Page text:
• I intend to try out some bigger games such as FIFA 14 and Call of Duty, but I could not manage any time for those tests yet. I will update this when I have some more free time. However, I don’t plan to play those big games on the Surface, so those tests are not so important to me.

Surface Pen

You really have to use all the previous tablet pens (e.g. the Wacom pen on the Galaxy Note, Ativ PC 5 or some kind of active pen on the Dell Venue Pro) and then try the Surface Pen by yourself to really appreciate it. I use pen a lot a jot down my ideas and draw diagrams on OneNote, and the Surface Pen is the best one so far. It is still not the same as real pens and papers, but it is significantly more accurate and comfortable than many others.

If you use OneNote a lot like I do, you will also like the purple button on the Surface Pen very much. When you are using the Surface, one press of the button open OneNote in less than a second, one more press open a new note. When the Surface is in Connected Standby (even when the screen is off). One press of the button opens the new note page directly on the lock screen, pretty cool in my opinion.

One complaint I have is from the pen loop that is attached to the Type Cover. The glue that attaches the loop to the Type Cover does not work very well, especially when you have to pull the pen in and out many times a day (the loop holds the pen very tightly). It already starts to detach from the keyboard after only one week.

Type Cover

I was a bit worries that the travel distance of the keys on the Type Cover is too little because the cover is too thin, but actually it feels almost the same as typing on my Toshiba Qosmio F750. I comfortably typed most of this article with the Type Cover and the Surface on my lap while sitting on the MRT.

There are several hidden keyboard shortcuts of this Type Cover that you should know:

  • Fn + Caps: toggle the function key row’s defaults between the F1-F12 keys and the special functions
  • Fn + Spacebar: print screen
  • Fn + Del & Fn + Backspace: increase or decrease the screen brightness
  • Fn + Left & Fn + Right: Home & End
  • Fn + Up & Fn + Down: Page Up & Page Down

One drawback of the Type Cover key layout is the lack of the context menu key. I use keyboard a lot and the lack of this key forces me to tap-and-hold on the touch screen quite often to open the context menu. However, this is a problem only when I cannot use my mouse (e.g. sitting on the train). The small size of the keyboard also makes it less comfortable for me, comparing to typing on a full size one; sometimes my wrists have to bend a bit too much when typing at the normal rate.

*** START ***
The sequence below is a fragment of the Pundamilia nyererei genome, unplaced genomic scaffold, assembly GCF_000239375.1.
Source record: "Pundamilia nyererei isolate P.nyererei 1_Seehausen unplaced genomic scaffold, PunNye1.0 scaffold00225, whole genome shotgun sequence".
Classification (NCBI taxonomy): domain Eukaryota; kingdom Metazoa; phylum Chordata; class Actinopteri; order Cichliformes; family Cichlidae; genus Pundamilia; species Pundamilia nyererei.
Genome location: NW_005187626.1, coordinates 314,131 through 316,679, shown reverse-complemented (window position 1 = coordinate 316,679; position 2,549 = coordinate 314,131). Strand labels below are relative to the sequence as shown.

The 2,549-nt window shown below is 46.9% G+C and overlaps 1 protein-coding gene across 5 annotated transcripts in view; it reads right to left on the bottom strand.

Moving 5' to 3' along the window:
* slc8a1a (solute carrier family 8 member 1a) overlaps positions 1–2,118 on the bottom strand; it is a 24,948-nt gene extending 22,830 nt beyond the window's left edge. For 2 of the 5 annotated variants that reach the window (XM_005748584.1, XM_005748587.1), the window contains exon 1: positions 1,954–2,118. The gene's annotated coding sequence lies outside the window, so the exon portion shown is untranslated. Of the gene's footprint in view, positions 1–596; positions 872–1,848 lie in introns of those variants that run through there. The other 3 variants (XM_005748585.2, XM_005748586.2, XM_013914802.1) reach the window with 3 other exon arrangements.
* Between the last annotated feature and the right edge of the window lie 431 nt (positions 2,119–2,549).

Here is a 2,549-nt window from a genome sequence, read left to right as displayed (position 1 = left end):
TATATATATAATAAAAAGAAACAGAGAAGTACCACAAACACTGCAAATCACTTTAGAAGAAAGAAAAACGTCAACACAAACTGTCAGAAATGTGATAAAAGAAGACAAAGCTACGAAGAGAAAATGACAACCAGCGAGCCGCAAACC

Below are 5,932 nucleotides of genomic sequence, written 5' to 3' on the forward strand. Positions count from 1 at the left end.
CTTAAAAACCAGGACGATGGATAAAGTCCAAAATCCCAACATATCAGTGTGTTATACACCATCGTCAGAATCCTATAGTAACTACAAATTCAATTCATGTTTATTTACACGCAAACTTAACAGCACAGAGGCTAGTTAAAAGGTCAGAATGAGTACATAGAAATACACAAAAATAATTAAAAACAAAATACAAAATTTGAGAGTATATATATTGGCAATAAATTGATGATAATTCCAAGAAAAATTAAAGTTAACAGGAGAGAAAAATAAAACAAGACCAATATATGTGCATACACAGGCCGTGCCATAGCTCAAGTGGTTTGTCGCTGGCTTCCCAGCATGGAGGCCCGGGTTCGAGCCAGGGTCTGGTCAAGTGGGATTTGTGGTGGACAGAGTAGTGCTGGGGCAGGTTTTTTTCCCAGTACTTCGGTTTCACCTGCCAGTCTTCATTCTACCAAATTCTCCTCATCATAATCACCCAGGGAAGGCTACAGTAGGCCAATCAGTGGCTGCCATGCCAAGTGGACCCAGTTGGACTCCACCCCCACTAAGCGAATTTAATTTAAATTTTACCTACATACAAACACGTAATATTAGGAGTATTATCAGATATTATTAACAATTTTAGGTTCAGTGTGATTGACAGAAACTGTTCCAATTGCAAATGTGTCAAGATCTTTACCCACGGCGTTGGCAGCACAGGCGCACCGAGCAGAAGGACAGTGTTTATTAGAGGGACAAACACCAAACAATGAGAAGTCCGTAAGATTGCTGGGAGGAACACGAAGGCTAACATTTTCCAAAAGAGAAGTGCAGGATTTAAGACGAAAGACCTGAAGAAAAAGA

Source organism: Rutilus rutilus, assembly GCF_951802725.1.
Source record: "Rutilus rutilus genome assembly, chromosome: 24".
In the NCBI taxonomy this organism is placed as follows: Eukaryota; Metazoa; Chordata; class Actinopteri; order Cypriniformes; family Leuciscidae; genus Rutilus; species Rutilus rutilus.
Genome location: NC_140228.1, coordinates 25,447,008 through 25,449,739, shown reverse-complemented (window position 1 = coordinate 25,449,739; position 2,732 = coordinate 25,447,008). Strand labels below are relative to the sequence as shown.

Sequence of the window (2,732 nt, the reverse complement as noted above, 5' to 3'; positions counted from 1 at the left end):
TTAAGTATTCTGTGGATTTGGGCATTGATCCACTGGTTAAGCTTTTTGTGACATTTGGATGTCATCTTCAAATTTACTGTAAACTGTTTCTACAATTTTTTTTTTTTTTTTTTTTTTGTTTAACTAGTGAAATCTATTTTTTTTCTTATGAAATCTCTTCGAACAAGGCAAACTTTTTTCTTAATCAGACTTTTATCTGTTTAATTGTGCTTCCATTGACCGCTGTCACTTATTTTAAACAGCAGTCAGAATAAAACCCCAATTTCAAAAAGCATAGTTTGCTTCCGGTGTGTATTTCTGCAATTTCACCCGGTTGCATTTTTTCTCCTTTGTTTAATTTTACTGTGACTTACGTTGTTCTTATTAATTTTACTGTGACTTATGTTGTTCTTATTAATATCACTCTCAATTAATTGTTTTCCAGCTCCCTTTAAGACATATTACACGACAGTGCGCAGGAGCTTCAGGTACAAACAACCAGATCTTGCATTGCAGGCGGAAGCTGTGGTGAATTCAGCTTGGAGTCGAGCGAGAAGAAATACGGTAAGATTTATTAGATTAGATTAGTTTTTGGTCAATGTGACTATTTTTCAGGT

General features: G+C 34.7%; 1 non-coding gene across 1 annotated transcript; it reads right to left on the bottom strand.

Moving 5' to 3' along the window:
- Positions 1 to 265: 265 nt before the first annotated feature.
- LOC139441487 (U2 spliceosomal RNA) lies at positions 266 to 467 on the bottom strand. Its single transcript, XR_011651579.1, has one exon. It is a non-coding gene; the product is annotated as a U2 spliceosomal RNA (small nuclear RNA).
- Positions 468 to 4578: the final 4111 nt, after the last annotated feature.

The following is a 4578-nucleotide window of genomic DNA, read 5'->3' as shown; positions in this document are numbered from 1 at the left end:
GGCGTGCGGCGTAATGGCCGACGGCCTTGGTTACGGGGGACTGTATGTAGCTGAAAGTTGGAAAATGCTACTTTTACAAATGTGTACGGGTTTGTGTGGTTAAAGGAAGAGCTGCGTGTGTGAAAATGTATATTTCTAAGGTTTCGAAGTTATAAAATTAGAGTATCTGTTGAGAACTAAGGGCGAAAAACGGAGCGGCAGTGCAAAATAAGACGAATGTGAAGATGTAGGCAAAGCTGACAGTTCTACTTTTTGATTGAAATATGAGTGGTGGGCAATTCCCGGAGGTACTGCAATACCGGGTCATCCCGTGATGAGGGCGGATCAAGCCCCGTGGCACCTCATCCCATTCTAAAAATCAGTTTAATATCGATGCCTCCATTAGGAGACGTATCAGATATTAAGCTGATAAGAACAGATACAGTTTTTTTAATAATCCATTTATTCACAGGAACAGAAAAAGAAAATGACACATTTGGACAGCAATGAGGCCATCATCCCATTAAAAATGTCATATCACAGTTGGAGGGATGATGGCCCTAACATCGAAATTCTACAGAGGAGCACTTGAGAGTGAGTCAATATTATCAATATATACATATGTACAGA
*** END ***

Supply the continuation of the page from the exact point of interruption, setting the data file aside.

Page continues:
The touchpad works very well, it feels even better than my previous laptops, but I do not really use touchpad a lot. I always take my mouse out when I have to move the cursor a lot or just touch the screen if I need to tap something.


The Surface kickstand works great for me. It really achieve a very good balance between easy to open/close/adjust and stay firmly at any angle. It helps the surface stand firmly on my desk; when going away from the desk, I simply flip the Type Cover up to close and put the Surface to sleep. The very large angle puts the Surface slightly incline on the table, which is perfectly for sketching. I mainly use only 3 angles: a small one when but the Surface on the desk, a middle one when put the Surface on my lap or on the floor and a large one when writing or drawing on the Surface, but being able to adjust the kickstand allows to slightly change the angle to avoid the flare from the sun or light.

One clear advantage of using the Surface on the lap comparing to doing so with laptop is that you do not contact the heat source directly. The Type Cover, which might touch your leg, is not hot at all (quite obviously), the Surface’s fan does not direct air toward you (and it kicks in very rarely), and the Kickstand keeps your leg from directly contacting to hot (mostly warm) back of the Surface.


This Surface is such as downgrade from my previous laptop in terms of specs (Core i7 down to Core i5, NVIDIA 640M to Intel HD 4400, 15 inches down to 12 inches), but the portability this form factor provides, the convenience of the touch screen and the innovative Surface Pen really worth the change.

Surface Pro 3 can be a really good choice for your next ultrabook!

2 thoughts to “Surface Pro 3 – One and a half week later”

  1. Thanks for taking the time to post this. I plan to purchase an SP3 and was curious how well it would run VS2013 (and 2015). Through the magic of google I stumbled across this page. Very useful info!

    I too am a little disappointed by the lack of a context menu key since I use it a lot. However, I’m sure I could remap the right alt or ctrl key to do that since I rarely use those keys on the right side.

    Thanks again 🙂